We now turn from an examination of the characteristics of the Three Nephite disciples to a discussion of their ministry. From the Doctrine and Covenants we learn that “there are no angels who minister to this earth but those who do belong or have belonged to it” (D&C 130:5). “Translated bodies are designed for future missions,” taught the Prophet Joseph Smith (TPJS 191). Thus, all who minister on this earth have been or will be mortals here. This certainly applies to John the Beloved and the Three Nephites.
Mormon identifies five major groups these Three Nephites would minister to. First, they would labor among the faithful Nephites and Lamanites who remained after the appearance of Christ on the American continent. To these people, they were Apostles just as the Twelve at Jerusalem were to the Jews. Elder Joseph Fielding Smith declared: “While in every instance the Nephite Twelve are spoken of as disciples, the fact remains that they had been endowed with divine authority to be special witnesses for Christ among their own people. Therefore, they were virtually apostles to the Nephite race, although their jurisdiction was, as revealed to Nephi, eventually to be subject to the authority and jurisdiction of Peter and the Twelve chosen in Palestine” (Doctrines of Salvation 3:158; italics in original).
Among these descendants of Lehi, the Three Nephites experienced the spiritual high of seeing the conversion of all who survived the destruction at Christ’s coming to this continent (see 4 Nephi 1:2, 14). Unfortunately, it was among the descendants of these same people that the Three experienced so much sorrow and had to be withdrawn because of the wickedness of the people (see 4 Nephi 1:30–33, 44; Mormon 1:13). Following their formal withdrawal in about AD 326, we know the Three still continued to minister to Mormon and Moroni from time to time. Moroni revealed, “My father and I have seen them, and they have ministered unto us” (Mormon 8:11; see also 3 Nephi 28:26).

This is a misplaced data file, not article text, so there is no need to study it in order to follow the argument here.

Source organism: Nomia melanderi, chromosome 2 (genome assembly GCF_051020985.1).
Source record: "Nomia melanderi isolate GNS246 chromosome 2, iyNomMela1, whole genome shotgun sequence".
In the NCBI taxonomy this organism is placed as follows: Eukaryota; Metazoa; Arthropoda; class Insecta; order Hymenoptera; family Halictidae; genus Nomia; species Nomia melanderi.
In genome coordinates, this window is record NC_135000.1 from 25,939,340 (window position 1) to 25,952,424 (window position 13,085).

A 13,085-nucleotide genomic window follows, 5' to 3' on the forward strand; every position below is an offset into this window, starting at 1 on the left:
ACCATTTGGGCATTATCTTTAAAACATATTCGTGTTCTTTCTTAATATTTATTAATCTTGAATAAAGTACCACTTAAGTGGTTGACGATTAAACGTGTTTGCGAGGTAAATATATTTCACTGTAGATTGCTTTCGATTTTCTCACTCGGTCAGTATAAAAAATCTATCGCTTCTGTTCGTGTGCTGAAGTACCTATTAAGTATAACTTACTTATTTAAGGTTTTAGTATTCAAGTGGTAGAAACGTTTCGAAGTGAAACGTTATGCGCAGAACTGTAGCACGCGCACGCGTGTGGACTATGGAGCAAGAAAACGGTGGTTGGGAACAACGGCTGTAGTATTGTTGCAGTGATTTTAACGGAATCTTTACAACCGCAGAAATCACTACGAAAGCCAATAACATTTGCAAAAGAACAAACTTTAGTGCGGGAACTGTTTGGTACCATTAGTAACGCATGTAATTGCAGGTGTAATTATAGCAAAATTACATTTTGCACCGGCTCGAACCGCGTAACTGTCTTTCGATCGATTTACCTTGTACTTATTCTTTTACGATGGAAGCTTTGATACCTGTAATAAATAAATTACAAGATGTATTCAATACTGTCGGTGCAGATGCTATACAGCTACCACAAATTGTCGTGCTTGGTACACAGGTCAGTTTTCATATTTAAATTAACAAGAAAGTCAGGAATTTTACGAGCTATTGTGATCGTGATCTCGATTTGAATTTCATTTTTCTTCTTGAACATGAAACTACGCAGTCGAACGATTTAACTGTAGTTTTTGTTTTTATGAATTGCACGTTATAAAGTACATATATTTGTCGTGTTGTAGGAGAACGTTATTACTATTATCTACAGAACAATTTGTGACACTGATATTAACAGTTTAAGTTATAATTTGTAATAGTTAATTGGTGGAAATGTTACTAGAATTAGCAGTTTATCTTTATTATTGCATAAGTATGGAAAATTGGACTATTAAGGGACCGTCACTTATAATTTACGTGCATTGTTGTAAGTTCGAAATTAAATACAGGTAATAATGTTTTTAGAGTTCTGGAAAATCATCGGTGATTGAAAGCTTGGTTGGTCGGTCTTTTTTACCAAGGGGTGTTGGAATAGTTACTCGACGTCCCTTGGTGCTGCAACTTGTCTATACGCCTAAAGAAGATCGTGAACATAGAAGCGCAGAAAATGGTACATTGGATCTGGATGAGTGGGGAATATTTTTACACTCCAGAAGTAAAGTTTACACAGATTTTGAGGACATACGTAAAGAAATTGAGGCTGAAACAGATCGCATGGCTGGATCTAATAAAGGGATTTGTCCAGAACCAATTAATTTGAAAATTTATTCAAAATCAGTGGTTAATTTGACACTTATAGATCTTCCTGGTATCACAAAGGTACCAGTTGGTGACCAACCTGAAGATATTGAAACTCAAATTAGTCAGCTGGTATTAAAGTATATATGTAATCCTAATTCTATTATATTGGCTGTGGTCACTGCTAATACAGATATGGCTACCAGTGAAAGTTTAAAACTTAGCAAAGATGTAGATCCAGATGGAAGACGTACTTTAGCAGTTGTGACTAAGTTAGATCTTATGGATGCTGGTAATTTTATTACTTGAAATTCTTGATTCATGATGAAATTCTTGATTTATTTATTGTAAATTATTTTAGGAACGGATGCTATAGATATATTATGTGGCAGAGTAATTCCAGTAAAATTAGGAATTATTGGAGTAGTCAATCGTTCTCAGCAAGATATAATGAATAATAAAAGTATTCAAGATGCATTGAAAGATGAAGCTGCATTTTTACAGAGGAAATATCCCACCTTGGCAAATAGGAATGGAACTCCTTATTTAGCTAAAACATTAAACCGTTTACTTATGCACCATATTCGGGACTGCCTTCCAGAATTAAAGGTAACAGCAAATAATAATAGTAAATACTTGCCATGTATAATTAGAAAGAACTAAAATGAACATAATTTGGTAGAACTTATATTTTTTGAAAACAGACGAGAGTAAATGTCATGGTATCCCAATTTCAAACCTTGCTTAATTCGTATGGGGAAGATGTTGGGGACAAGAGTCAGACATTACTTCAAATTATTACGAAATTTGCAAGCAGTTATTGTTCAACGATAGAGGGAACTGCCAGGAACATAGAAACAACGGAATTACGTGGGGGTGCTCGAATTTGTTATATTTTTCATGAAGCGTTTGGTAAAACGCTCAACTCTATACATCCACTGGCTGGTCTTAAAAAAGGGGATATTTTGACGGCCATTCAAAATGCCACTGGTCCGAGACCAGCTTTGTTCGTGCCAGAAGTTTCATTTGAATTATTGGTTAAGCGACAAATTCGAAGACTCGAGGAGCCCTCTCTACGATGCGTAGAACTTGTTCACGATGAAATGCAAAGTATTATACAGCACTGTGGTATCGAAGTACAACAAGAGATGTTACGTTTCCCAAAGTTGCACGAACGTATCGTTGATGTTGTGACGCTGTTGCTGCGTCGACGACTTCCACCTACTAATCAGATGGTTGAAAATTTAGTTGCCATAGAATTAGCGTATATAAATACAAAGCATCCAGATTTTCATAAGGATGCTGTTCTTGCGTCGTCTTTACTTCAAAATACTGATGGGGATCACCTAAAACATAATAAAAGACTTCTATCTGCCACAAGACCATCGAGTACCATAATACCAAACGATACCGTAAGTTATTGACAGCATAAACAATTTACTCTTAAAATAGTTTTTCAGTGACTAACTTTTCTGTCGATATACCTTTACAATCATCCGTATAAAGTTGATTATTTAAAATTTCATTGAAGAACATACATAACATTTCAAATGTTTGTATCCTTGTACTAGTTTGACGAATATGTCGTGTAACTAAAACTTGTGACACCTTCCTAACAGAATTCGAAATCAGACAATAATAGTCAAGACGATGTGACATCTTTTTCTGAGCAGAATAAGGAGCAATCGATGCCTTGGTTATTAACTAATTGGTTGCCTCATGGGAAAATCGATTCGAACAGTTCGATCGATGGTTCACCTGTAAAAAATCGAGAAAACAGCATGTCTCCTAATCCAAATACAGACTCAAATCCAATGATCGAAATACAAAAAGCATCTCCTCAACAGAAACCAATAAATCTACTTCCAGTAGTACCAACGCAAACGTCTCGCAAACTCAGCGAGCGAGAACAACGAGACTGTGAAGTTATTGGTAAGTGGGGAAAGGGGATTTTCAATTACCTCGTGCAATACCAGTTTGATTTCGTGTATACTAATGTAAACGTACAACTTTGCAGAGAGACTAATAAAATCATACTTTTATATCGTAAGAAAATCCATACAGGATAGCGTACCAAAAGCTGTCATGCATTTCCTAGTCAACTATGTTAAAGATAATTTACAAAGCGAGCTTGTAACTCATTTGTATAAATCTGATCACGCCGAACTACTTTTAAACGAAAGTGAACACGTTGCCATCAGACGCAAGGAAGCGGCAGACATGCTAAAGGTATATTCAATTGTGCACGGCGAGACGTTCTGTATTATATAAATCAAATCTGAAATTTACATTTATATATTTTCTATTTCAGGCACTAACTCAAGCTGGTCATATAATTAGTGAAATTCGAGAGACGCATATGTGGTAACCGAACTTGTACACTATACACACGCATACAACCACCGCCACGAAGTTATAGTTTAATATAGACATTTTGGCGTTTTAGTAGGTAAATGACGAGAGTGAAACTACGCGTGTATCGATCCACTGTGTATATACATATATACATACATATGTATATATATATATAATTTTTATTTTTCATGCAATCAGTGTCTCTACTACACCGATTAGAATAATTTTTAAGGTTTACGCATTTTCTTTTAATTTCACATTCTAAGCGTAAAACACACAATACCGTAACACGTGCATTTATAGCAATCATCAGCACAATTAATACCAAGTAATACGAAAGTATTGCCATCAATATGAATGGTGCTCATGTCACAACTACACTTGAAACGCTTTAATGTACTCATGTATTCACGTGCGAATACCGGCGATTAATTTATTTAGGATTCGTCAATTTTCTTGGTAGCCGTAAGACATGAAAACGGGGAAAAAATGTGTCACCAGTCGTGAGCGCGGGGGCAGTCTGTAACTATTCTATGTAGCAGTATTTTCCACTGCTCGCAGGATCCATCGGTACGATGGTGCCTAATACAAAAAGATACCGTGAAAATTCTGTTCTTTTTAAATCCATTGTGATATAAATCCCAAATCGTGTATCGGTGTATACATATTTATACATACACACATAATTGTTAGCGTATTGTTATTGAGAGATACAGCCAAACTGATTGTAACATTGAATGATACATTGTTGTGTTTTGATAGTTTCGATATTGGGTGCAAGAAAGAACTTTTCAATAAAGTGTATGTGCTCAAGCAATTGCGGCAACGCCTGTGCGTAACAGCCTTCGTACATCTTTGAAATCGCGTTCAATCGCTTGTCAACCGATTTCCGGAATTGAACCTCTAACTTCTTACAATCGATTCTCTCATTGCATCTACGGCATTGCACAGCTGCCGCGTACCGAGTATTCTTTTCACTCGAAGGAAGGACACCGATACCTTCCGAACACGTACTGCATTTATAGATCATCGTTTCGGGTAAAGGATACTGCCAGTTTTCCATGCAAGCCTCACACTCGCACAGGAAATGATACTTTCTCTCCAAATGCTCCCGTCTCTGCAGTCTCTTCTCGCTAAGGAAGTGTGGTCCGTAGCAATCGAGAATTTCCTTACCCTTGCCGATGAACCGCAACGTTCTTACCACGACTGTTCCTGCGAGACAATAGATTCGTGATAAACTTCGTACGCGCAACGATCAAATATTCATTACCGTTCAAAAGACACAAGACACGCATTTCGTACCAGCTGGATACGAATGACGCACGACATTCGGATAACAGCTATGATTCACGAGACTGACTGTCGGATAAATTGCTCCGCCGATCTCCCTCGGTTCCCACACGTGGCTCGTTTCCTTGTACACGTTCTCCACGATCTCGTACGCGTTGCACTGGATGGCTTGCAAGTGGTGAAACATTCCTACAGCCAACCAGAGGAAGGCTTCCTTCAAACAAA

The four other groups that the Three Nephites would minister to are the Gentiles, the Jews, the scattered tribes of Israel, and all nations kindreds, tongues, and people (3 Nephi 28:27–29). We do not know the specifics of their labors among these groups, but we do know that those among whom they labor will not know them (vv 27–28). We know they have performed and will yet perform many great and marvelous works among these nations and people (vv 31–32). We know that these Three Disciples will bring many souls unto Christ “because of the convincing power of God which is in them” (v 29). We also know, from latter-day prophets, that one of their purposes for remaining upon the earth has been to help hold Satan and his followers in check. “The Lord has never withdrawn or permitted his authority to be withdrawn absolutely from this earth,” President Joseph Fielding Smith affirmed. He continued,